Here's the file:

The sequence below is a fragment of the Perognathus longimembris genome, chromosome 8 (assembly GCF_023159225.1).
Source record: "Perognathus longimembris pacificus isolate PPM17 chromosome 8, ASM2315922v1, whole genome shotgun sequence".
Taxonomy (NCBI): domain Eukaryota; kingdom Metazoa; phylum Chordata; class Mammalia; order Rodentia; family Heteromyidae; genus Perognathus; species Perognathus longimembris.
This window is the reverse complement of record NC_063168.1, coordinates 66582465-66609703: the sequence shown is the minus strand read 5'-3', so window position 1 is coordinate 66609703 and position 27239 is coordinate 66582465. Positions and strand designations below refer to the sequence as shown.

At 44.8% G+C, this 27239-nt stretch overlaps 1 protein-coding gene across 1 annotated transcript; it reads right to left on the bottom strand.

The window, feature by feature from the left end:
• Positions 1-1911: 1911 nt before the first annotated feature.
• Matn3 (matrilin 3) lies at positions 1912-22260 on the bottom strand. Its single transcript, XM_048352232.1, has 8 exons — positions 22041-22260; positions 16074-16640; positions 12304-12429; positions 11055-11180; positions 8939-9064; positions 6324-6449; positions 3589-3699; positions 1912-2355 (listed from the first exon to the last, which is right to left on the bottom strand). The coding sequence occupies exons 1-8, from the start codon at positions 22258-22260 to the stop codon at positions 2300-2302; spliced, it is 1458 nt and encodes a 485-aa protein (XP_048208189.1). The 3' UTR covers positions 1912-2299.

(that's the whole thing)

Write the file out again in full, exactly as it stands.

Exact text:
The sequence below is a fragment of the Perognathus longimembris genome, chromosome 8 (assembly GCF_023159225.1).
Source record: "Perognathus longimembris pacificus isolate PPM17 chromosome 8, ASM2315922v1, whole genome shotgun sequence".
Taxonomy (NCBI): domain Eukaryota; kingdom Metazoa; phylum Chordata; class Mammalia; order Rodentia; family Heteromyidae; genus Perognathus; species Perognathus longimembris.
This window is the reverse complement of record NC_063168.1, coordinates 66582465-66609703: the sequence shown is the minus strand read 5'-3', so window position 1 is coordinate 66609703 and position 27239 is coordinate 66582465. Positions and strand designations below refer to the sequence as shown.

At 44.8% G+C, this 27239-nt stretch overlaps 1 protein-coding gene across 1 annotated transcript; it reads right to left on the bottom strand.

The window, feature by feature from the left end:
• Positions 1-1911: 1911 nt before the first annotated feature.
• Matn3 (matrilin 3) lies at positions 1912-22260 on the bottom strand. Its single transcript, XM_048352232.1, has 8 exons — positions 22041-22260; positions 16074-16640; positions 12304-12429; positions 11055-11180; positions 8939-9064; positions 6324-6449; positions 3589-3699; positions 1912-2355 (listed from the first exon to the last, which is right to left on the bottom strand). The coding sequence occupies exons 1-8, from the start codon at positions 22258-22260 to the stop codon at positions 2300-2302; spliced, it is 1458 nt and encodes a 485-aa protein (XP_048208189.1). The 3' UTR covers positions 1912-2299.